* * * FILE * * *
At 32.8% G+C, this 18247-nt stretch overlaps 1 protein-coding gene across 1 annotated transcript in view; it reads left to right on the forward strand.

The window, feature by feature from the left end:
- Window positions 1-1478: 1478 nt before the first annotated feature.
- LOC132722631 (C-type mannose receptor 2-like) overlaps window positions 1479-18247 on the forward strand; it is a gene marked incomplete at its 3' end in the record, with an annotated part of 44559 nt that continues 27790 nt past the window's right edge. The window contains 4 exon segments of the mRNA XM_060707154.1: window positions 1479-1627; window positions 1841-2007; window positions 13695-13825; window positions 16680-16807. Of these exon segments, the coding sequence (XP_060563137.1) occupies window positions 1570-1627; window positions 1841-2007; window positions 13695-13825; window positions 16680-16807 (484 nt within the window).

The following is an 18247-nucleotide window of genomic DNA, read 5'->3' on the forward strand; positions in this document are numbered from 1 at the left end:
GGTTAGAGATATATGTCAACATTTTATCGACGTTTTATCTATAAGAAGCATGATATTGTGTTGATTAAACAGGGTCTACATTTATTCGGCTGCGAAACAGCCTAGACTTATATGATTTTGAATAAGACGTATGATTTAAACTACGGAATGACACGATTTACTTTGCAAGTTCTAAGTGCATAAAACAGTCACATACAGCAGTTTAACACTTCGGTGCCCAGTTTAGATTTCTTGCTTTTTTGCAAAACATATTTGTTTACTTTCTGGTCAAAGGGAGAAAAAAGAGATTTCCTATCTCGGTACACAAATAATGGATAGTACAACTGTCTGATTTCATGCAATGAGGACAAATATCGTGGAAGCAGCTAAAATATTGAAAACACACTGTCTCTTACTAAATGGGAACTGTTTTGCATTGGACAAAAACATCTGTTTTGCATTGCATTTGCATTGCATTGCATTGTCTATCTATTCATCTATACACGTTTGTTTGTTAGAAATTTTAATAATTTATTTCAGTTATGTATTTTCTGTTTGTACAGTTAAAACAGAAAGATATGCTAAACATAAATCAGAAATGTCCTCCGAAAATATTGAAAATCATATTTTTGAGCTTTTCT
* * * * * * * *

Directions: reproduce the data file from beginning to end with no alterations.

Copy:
At 32.8% G+C, this 18247-nt stretch overlaps 1 protein-coding gene across 1 annotated transcript in view; it reads left to right on the forward strand.

The window, feature by feature from the left end:
- Window positions 1-1478: 1478 nt before the first annotated feature.
- LOC132722631 (C-type mannose receptor 2-like) overlaps window positions 1479-18247 on the forward strand; it is a gene marked incomplete at its 3' end in the record, with an annotated part of 44559 nt that continues 27790 nt past the window's right edge. The window contains 4 exon segments of the mRNA XM_060707154.1: window positions 1479-1627; window positions 1841-2007; window positions 13695-13825; window positions 16680-16807. Of these exon segments, the coding sequence (XP_060563137.1) occupies window positions 1570-1627; window positions 1841-2007; window positions 13695-13825; window positions 16680-16807 (484 nt within the window).

The following is an 18247-nucleotide window of genomic DNA, read 5'->3' on the forward strand; positions in this document are numbered from 1 at the left end:
GGTTAGAGATATATGTCAACATTTTATCGACGTTTTATCTATAAGAAGCATGATATTGTGTTGATTAAACAGGGTCTACATTTATTCGGCTGCGAAACAGCCTAGACTTATATGATTTTGAATAAGACGTATGATTTAAACTACGGAATGACACGATTTACTTTGCAAGTTCTAAGTGCATAAAACAGTCACATACAGCAGTTTAACACTTCGGTGCCCAGTTTAGATTTCTTGCTTTTTTGCAAAACATATTTGTTTACTTTCTGGTCAAAGGGAGAAAAAAGAGATTTCCTATCTCGGTACACAAATAATGGATAGTACAACTGTCTGATTTCATGCAATGAGGACAAATATCGTGGAAGCAGCTAAAATATTGAAAACACACTGTCTCTTACTAAATGGGAACTGTTTTGCATTGGACAAAAACATCTGTTTTGCATTGCATTTGCATTGCATTGCATTGTCTATCTATTCATCTATACACGTTTGTTTGTTAGAAATTTTAATAATTTATTTCAGTTATGTATTTTCTGTTTGTACAGTTAAAACAGAAAGATATGCTAAACATAAATCAGAAATGTCCTCCGAAAATATTGAAAATCATATTTTTGAGCTTTTCT